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Holmes explained that the "defectives," as he called them, wouldn't have been able to solve the case without a street officer like him. The detectives couldn't talk to the prostitutes and drug dealers the way he could. He hadn't received credit for solving the crime because the detectives were embarrassed, he said.
After their conversation with Holmes, St. Omer called KCPD Capt. Rick Smith. She asked that he get someone from the crime scene unit to go to the Landing and recover the bullets from Holmes.
St. Omer knew that an illegal search and hidden evidence could sink her case. She also knew that she was legally required to pass on what she'd learned to Raymond, Henderson's public defender. After she called Raymond, Circuit Judge Thomas Clark agreed to delay the trial while the attorneys examined the new evidence.
Meanwhile, the KCPD's Department of Internal Affairs opened an investigation. Holmes' powers of arrest were revoked, and he was assigned to a desk job, the unglamorous task of writing down the public's police reports. Holmes says one sergeant told him that his troubles would go away if he just resigned. Holmes remained resolute, certain that he would be vindicated.
During interviews with IA investigators, Hutcheson claimed he didn't remember telling Holmes to enter Henderson's apartment. He said he never told Holmes to omit anything from his police report.
The only person to support Holmes' story was his partner, Hamre. But it had been Holmes who spoke on the phone with Hutcheson. And it was Holmes who moved the gun and took the bullets.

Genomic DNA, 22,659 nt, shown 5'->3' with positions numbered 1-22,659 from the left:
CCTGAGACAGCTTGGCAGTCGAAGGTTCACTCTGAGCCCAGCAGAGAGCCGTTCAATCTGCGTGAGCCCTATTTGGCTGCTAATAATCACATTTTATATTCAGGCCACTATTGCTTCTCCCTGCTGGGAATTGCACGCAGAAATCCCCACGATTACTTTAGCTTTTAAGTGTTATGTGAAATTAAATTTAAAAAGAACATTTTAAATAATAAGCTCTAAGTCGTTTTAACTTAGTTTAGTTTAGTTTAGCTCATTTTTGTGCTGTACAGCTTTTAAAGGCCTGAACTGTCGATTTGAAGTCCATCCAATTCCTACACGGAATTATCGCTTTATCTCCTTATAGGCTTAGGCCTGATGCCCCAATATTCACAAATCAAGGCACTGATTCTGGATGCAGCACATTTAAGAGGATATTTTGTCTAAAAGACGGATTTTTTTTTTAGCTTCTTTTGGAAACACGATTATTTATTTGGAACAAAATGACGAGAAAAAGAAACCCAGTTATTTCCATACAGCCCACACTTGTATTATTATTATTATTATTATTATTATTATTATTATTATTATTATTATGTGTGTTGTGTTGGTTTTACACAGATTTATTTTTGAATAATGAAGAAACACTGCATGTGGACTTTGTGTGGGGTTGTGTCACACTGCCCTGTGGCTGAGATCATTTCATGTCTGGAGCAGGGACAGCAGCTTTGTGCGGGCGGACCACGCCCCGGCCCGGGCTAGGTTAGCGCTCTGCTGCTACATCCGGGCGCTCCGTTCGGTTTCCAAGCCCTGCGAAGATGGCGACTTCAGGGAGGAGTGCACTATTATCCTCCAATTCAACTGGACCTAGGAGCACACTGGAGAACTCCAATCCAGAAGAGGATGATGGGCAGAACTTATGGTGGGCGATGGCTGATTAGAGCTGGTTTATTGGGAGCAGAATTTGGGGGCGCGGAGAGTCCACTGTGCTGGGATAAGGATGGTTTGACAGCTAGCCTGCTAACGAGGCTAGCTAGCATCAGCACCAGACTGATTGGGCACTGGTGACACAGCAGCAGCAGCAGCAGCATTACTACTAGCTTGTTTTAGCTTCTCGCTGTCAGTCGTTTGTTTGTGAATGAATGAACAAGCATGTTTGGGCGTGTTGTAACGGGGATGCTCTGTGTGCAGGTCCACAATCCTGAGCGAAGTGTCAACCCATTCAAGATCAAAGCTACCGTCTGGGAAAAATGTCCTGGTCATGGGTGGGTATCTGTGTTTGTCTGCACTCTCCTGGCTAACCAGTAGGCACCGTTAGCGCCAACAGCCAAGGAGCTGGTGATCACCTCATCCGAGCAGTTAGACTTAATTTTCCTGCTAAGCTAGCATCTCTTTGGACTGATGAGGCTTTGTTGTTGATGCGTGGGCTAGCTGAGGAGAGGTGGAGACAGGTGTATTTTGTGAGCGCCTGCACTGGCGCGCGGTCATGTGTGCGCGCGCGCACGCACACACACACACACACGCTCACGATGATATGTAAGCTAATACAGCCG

Holmes and Hutcheson were both required to take polygraph tests. Each was asked whether Holmes had contacted Hutcheson that night to tell him what he had found in the apartment. Hutcheson said no. Holmes said yes. Both failed the polygraph test.
On July 21, 2006, Patrol Bureau Deputy Chief Kevin Masters recommended a five-day suspension for Hamre and an eight-day suspension for Hutcheson. Hutcheson's suspension was later overturned based on questionable results from his polygraph test. "I've received no discipline," Hutcheson told the Pitch. He declined to comment further.
As for Holmes, Masters wanted him fired. "I don't think Officer Holmes has the intelligence or common sense to understand his actions violated the rights of the individual and severely threatens the relationship of this department and the overall community we serve," Masters wrote in a letter that summed up the two-month internal-affairs investigation. "I don't think Officer Holmes understands the fact that his actions were inappropriate and, if placed in a similar situation, I think he would respond with similar decisions."
Police Chief Jim Corwin agreed with Masters' recommendation to fire Holmes.
On August 29, 2006, Capt. Don Sight showed up at Holmes' house to collect his badge. Holmes was placed on unpaid leave. He decided to fight the charges and requested a public hearing before the Board of Police Commissioners. Such hearings are rare. Usually, cops would rather quit.
Holmes' hearing began at 9 a.m. on March 8 in a sixth-floor boardroom at police headquarters. Holmes sat at a folding table. He wore a black suit and a tie with an aqua-colored pattern. His face was somber and mostly expressionless as his name and actions were brought up over and over again.
The Fraternal Order of Police assigned him an attorney, Luke Harkins. Lawyer James Rawls acted as the prosecutor. Mark Berger, a University of Missouri-Kansas City law professor, served as the judge. Berger will make a recommendation to the Board of Police Commissioners whether to uphold Holmes' firing.